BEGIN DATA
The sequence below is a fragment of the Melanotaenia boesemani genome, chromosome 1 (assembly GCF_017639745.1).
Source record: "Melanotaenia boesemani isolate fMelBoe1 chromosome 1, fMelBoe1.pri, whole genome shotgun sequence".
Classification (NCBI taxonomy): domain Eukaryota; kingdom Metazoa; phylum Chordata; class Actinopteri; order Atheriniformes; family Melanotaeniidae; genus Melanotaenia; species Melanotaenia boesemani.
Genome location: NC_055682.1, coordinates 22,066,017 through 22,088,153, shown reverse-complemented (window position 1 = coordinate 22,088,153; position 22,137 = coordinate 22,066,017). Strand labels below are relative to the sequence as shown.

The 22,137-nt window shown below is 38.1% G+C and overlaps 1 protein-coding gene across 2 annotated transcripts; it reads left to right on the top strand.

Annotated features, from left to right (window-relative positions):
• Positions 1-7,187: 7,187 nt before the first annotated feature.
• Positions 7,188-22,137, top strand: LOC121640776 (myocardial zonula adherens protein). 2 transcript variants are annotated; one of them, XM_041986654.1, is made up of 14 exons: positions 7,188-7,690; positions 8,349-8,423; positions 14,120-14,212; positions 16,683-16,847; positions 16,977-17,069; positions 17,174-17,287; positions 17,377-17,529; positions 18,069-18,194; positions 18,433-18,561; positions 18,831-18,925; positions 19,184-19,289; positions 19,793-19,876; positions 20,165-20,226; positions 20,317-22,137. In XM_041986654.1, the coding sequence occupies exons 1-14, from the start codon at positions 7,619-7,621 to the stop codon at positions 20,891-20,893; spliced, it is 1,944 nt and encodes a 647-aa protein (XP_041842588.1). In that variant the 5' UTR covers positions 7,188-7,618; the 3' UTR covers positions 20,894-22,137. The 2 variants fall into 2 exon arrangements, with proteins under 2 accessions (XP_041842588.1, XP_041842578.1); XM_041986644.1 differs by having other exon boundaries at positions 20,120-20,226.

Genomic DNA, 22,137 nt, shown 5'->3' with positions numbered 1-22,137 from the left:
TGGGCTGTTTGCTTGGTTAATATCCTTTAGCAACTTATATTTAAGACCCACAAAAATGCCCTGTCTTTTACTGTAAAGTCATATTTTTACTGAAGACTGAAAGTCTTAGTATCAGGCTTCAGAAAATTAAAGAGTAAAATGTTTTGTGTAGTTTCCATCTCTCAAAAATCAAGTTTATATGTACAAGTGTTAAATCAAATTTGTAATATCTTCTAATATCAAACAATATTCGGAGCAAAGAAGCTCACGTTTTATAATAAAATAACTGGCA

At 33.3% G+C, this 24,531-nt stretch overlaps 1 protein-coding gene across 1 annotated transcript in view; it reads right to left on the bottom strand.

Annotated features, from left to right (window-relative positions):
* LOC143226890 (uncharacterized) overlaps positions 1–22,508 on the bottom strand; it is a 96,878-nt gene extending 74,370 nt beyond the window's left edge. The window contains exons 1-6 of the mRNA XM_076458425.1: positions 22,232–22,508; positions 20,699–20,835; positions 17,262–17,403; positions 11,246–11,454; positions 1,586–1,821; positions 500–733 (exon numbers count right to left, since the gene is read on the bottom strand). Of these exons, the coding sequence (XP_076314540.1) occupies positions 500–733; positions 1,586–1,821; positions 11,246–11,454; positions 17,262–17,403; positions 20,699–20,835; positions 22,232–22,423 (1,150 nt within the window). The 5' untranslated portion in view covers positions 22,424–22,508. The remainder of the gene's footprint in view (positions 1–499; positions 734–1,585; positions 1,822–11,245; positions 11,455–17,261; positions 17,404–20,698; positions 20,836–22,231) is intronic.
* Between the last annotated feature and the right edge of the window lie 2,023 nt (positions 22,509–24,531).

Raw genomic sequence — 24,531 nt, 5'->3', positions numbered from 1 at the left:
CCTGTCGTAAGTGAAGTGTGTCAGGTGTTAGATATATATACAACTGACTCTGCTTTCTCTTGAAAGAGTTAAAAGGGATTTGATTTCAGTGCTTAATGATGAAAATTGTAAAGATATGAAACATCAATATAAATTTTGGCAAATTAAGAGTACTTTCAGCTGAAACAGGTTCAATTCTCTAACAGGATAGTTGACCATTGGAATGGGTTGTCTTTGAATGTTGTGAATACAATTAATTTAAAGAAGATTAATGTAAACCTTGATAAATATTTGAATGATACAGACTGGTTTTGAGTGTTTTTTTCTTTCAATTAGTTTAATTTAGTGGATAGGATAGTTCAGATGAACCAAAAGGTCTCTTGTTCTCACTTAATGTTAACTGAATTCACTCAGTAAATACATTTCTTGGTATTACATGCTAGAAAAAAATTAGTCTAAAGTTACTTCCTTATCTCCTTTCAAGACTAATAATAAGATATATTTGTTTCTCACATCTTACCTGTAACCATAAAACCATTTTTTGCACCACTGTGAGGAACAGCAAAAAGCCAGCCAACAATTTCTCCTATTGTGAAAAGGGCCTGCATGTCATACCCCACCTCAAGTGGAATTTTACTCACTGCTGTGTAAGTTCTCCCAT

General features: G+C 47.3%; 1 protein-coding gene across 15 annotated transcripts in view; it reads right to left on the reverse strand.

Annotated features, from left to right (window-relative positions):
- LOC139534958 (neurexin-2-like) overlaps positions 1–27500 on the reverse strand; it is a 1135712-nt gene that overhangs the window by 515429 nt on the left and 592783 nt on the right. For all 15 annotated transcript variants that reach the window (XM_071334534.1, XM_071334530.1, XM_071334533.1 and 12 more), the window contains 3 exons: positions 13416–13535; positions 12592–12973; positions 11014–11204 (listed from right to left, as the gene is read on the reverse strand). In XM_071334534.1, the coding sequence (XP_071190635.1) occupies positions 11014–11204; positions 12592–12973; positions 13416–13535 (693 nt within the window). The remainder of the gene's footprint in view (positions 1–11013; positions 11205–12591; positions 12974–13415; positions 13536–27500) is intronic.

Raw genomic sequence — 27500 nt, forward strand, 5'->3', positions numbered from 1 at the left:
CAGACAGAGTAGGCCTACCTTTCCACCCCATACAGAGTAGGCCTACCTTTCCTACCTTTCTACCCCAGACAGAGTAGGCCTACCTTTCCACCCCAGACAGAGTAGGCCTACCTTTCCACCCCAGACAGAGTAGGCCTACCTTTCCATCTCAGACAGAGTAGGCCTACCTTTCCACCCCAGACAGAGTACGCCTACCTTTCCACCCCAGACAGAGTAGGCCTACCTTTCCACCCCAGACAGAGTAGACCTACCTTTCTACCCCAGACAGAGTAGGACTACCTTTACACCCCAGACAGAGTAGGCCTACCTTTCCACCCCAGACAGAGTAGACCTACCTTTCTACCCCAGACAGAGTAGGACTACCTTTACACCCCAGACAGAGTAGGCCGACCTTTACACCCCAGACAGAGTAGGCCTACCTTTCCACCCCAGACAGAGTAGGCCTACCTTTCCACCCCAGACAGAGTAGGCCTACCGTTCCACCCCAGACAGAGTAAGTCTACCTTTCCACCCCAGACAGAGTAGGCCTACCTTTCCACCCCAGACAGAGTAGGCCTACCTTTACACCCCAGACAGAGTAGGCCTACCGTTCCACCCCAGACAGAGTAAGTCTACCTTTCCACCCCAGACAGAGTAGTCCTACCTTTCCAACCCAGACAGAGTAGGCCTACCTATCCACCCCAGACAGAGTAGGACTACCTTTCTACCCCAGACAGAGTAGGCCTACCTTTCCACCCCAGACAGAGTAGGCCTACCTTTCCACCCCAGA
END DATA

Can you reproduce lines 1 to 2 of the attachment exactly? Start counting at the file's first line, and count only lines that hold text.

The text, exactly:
The sequence below is a fragment of the Melanotaenia boesemani genome, chromosome 1 (assembly GCF_017639745.1).
Source record: "Melanotaenia boesemani isolate fMelBoe1 chromosome 1, fMelBoe1.pri, whole genome shotgun sequence".